We all squeezed into the auditorium at 6:30. There were old drill-instructor types hollering orders to the crowd. “If you have any chairs or blankets with you, you must dispose of them now. Umbrellas will not be allowed in the venue. Make sure you have your tickets out and ready”. Sir yes sir.

Thanks to Ally, we were right up front, just a couple yards from the stage. The remaning crowd packed in behind us. We waited there for an hour and a half before the opening act came out.

Leon Russell was okay. Really, not bad. If I closed my eyes, the music was grooving and fairly soulful. What I couldn’t get past is that he did NOT look like he wanted to be there. Not a single smile the whole time. Once Dylan came out afterwards, the contrast couldn’t be clearer.

Bob’s set was heavy on newer material (you can find the set list here). Right off, he set the tone with Leopard Skin Pillbox Hat. The song is a tongue-in-cheek take on romance gone wrong. Bob was in full jokester mode. To Ramona came next, and was pretty somber, but even that had a lilting beat, an ironic waltz. Soon he brought a shortened Tangled Up In Blue, singing “Me, I’m still on the road, trying to stay out of the joint”. The new Bob is a classic trickster. A Chaplinesque tramp, trying to stay one step ahead of the problems he’s causing.

The biggest surprise of the night was a jaunty version of Mississippi. It’s not surprising that he played this 180° from the album version. Radically changing song structures is practically Dylan’s stock in trade at this point. But this reimagining didn’t quite hit. Instead of being a story of regret and perseverance, Mississipp became, without any changes in lyrics, the story of scamp moving from one con to another. The music was an upbeat blues shuffle, and Bob stood at the mic, center stage, practically acting out the song to the audience. Of course, Bob’s been re-thinking how this song should be played. If you get the Deluxe version of Tell Tale Signs, you’ll find 3 (!) alternate versions. Plus he gave it to Sheryl Crow to cover before releasing his own version. Even if I would personally pick it as possibly the best song Bob’s written in the last 15 years, it’s clear that he still doesn’t know quite what to do with it.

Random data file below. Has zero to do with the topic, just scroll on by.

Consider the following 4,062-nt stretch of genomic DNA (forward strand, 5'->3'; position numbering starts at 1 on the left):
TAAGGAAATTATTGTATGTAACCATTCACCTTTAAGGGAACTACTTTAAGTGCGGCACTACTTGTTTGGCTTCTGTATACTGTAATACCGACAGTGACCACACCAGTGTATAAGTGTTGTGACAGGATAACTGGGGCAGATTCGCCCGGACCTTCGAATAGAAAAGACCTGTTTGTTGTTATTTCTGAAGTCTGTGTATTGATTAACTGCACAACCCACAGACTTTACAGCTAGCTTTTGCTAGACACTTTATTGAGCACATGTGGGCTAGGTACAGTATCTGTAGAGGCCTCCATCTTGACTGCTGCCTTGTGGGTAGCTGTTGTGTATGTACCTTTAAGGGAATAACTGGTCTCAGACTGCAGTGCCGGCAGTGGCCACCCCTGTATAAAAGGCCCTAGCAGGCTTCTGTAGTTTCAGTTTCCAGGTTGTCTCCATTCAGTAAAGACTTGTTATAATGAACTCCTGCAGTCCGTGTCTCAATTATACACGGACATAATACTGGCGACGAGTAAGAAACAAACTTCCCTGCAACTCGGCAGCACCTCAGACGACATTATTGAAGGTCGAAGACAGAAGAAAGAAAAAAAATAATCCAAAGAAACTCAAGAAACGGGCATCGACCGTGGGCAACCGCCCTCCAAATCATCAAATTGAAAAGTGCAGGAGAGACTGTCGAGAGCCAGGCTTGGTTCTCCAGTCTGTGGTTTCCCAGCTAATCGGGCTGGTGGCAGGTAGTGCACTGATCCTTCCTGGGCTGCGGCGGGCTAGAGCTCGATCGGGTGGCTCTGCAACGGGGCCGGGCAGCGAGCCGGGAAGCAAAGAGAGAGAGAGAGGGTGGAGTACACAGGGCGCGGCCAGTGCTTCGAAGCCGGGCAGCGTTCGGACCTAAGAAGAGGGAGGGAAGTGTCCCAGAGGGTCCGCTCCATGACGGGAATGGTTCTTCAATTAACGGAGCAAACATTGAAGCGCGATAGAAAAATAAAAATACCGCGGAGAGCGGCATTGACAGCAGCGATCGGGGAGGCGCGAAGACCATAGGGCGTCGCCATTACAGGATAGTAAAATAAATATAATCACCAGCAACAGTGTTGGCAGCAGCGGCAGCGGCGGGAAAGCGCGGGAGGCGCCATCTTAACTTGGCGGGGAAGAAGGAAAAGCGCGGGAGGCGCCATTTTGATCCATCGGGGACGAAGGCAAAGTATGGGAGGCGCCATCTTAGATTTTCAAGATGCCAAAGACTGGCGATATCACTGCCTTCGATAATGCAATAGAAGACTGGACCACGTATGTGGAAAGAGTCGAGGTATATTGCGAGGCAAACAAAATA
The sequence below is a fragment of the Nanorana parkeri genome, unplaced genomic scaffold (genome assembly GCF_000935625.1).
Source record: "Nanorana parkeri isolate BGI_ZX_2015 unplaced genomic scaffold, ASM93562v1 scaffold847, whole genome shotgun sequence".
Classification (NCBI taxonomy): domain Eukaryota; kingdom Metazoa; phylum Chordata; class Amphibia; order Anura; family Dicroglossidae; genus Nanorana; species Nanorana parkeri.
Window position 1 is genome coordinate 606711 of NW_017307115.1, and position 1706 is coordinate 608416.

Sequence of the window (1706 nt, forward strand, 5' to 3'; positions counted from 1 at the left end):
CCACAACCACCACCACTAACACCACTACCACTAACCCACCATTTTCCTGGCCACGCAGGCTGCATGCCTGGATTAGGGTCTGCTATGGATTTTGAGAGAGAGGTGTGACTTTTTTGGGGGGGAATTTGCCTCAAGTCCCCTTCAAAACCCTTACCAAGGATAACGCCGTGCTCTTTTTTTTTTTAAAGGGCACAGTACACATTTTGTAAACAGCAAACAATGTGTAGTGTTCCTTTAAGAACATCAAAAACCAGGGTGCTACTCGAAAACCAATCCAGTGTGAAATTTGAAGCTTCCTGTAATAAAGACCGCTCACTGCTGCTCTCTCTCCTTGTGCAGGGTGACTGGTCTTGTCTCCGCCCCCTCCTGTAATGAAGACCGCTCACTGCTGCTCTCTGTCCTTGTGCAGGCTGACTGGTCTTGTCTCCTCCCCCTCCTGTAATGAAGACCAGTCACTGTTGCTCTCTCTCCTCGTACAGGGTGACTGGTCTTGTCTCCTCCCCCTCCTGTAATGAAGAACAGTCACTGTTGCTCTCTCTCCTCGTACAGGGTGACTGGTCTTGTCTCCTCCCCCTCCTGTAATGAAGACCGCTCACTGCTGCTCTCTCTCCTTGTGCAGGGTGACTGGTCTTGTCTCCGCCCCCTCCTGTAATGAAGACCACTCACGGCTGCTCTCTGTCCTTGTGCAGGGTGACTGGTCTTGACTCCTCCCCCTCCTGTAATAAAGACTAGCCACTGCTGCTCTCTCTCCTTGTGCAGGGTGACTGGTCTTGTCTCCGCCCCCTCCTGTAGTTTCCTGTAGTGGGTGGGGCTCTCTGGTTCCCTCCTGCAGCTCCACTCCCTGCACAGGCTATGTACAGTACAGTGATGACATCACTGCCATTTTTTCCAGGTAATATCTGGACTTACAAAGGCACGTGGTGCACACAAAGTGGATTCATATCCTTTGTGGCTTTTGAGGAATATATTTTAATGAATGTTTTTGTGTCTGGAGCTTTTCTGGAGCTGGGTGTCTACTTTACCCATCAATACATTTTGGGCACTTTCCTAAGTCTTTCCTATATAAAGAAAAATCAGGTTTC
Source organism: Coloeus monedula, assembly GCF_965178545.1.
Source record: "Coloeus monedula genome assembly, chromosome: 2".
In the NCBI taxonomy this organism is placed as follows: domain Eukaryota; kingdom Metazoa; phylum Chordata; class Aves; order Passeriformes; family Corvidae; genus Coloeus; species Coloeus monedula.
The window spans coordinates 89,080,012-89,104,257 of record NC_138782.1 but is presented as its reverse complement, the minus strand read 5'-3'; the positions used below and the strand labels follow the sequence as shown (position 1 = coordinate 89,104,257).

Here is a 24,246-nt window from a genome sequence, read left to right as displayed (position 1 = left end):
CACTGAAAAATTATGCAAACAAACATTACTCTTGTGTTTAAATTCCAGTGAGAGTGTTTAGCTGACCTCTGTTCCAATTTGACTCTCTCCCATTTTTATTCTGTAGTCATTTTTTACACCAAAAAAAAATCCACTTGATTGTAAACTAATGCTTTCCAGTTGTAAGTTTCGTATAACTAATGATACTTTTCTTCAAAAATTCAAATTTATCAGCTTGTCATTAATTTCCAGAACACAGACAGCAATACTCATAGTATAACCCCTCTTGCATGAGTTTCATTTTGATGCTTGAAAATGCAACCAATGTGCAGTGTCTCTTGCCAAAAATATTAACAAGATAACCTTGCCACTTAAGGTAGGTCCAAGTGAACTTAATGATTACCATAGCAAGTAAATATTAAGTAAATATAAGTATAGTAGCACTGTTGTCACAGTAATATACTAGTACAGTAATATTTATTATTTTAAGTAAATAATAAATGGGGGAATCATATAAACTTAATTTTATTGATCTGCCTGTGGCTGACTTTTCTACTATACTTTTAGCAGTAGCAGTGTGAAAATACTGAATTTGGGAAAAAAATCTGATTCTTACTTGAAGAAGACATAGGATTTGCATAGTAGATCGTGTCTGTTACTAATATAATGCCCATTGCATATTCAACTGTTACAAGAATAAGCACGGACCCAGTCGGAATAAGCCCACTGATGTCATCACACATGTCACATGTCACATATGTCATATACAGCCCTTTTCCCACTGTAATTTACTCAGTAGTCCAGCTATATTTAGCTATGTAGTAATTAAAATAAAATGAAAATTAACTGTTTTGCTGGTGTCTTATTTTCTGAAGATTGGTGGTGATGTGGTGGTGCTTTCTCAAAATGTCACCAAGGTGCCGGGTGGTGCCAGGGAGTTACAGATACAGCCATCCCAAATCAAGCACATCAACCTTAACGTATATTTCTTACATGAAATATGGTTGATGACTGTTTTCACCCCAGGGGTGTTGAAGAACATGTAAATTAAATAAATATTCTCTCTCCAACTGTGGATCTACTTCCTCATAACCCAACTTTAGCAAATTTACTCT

The show continued on. Bob changed between standing at his keyboad, standing center stage, maybe blowing a little harp here and there, and actually playing guitar (3 or 4 songs this time!). A older man leaned in to me and said “first there was Shakespeare. Then 500 years later you get Dylan”. I don’t know if it’s a fair comparison. Shakespeare didn’t have nearly the range that Bob’s built up over the last x-decades. But either way it doesn’t matter. He’s going to pull his show up to your doorstep every so often, and if you’re smart, you’ll go and be part of this experience. But if not, it doesn’t matter. This is a show that exists separate from its audience. It will continue as long as the performers wish.

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Happy Birthday Bob

Bob Dylan’s birthday should be a national holiday.